An underrepresented consequence of the COVID-19 pandemic is, in fact, another pandemic, one of mental health. The Centre for Addiction and Mental Health (CAMH) reported that half of all Canadians were experiencing worsening mental health to some degree due to the pandemic. In June 2020, the number of adults experiencing depression in the UK doubled from the year prior (19%); in December 2020, there was a reported 4-fold increase (42%) in adults reporting anxiety or depression in the US.

Mental health, in general, is highly nuanced, let alone when put into a direct relationship with COVID-19. An international clinical trial conducted on 73 countries in late 2020 found that an average of 10% of the population was experiencing extreme mental illness, while 50% reported moderate mental health disturbances during the pandemic-induced lockdown. However, a systematic review in 2020 concluded that people affected by the COVID-19 pandemic tended to experience various mental health problems, including anxiety, depression, substance abuse, repercussions from domestic violence, and post-traumatic stress disorder. The review found these problems were more likely to occur in younger people, women, and those with poor living conditions or pre-existing health conditions. Social support, education, and psychological flexibility were primary predictors of the measured outcomes of stress, depression, affect, and wellbeing.

Half of those who experienced job or wage loss during the pandemic reported negative mental health issues and worried about long-term financial stability. In the US, citizens more frequently experienced financial pressures by specific populations: lower-income adults, Hispanic, Black, and Asian American adults, and people under 30 were more likely to report increased debt or missed payments during the pandemic. Financial support is also inconsistent across countries, as are workplace compensation and paid sick leave, meaning that many people were not given adequate relief from this economic duress.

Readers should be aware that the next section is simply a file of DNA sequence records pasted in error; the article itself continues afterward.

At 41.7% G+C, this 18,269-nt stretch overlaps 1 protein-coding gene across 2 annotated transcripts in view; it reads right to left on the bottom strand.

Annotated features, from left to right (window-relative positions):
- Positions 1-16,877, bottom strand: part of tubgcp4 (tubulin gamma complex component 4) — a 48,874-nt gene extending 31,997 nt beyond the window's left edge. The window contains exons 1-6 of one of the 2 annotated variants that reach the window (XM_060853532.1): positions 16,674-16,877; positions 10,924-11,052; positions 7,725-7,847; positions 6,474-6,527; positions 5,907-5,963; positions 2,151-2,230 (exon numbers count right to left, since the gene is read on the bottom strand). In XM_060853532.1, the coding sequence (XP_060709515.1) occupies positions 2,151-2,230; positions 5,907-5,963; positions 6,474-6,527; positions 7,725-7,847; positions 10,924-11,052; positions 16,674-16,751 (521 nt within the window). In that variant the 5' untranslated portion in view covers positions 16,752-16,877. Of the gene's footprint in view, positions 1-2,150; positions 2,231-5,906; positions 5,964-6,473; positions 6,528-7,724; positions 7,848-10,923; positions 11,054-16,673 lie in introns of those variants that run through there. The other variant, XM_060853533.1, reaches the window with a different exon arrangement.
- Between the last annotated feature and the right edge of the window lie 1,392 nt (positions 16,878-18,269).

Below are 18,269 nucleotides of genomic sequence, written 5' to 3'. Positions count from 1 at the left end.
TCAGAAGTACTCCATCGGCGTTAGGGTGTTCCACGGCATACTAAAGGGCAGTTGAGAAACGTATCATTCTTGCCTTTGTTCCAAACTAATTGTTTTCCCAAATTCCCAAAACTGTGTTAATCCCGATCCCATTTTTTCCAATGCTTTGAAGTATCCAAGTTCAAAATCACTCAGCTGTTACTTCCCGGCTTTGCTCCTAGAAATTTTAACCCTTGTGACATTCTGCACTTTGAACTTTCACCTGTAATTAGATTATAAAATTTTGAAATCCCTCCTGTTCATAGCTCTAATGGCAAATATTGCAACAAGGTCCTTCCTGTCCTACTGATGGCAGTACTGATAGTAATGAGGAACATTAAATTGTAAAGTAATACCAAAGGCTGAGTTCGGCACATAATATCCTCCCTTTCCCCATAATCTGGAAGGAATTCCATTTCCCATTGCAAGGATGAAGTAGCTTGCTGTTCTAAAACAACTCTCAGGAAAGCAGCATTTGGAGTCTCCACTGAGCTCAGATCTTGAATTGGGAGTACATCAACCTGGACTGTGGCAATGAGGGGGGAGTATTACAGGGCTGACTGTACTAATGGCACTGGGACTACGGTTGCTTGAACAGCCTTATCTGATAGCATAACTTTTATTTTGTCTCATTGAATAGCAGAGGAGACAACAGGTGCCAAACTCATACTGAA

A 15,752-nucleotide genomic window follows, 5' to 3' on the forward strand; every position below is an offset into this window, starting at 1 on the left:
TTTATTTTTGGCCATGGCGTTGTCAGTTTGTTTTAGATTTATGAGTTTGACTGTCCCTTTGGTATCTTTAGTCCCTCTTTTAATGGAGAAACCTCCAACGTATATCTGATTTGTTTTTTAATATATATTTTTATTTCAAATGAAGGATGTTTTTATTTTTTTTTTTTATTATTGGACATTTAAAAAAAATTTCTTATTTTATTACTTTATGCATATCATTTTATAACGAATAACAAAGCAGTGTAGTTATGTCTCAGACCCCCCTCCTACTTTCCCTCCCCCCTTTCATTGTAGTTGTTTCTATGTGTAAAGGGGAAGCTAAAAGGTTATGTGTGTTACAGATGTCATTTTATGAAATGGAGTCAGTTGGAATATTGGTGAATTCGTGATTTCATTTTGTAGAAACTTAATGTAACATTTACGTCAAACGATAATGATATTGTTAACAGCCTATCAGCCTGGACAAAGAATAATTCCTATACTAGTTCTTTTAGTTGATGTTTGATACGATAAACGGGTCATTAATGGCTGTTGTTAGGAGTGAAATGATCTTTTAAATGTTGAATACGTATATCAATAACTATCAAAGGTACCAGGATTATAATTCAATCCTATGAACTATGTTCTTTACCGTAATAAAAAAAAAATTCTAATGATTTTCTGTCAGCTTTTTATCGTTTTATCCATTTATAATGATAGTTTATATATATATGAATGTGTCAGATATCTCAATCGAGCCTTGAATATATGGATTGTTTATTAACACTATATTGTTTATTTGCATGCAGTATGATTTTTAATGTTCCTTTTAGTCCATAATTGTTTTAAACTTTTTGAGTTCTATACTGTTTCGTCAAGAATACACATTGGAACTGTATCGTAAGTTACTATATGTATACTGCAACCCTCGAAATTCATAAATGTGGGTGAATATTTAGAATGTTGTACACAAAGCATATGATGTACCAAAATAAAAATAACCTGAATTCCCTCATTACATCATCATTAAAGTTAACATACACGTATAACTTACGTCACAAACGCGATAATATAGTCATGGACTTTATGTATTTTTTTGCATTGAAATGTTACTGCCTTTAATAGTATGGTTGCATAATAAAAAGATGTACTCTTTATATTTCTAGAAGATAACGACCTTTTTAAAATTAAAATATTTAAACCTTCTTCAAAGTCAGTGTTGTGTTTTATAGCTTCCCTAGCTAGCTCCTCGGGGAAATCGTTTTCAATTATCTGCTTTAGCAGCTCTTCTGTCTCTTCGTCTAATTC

For those who remained employed, COVID-19 altered the workplace environment substantially. For many, the workplace is a huge component of life and often brings a sense of accomplishment, purpose, social interaction, and challenge. However, the forced new normal of work-from-home removed many positive aspects of work while burdening employees with new challenges. 60-95% of the working population of Canada reported increased fatigue, workload, emotional disturbances, severe stress, and worsening mental health. The inability to leave work, well, at work seems to have deteriorated many people’s mental capacities.

Hospitals and other healthcare operations experienced a rapid increase in activity during the pandemic. A systematic review in December 2020 found that over 68% of hospital staff experienced mental disturbances during the pandemic, mainly depression, anxiety, and severe stress. These rates were highest among female workers and younger staff and in areas with the highest infection rates. All workplace environments shifted very quickly, demanding that employees adapt just as fast, often to their detriment.

A regrettable consequence of lockdown, especially during the first wave, was the increase in domestic violence. Strict lockdown rules trapped many victims in the same living environment as their abuser, removing any semblance of safety on top of general pandemic stress. The consequences to the mental health of the victim are insurmountable and likely have exacerbated already terrible trauma. Domestic abuse victims tend to be female, as women are disproportionately affected by domestic violence from a current or previous male partner. On average, women’s calls to domestic violence hotlines increased 7.5% during the initial wave of COVID-19. Many community support facilities closed, leaving victims few avenues to safety and further growing physical and mental trauma.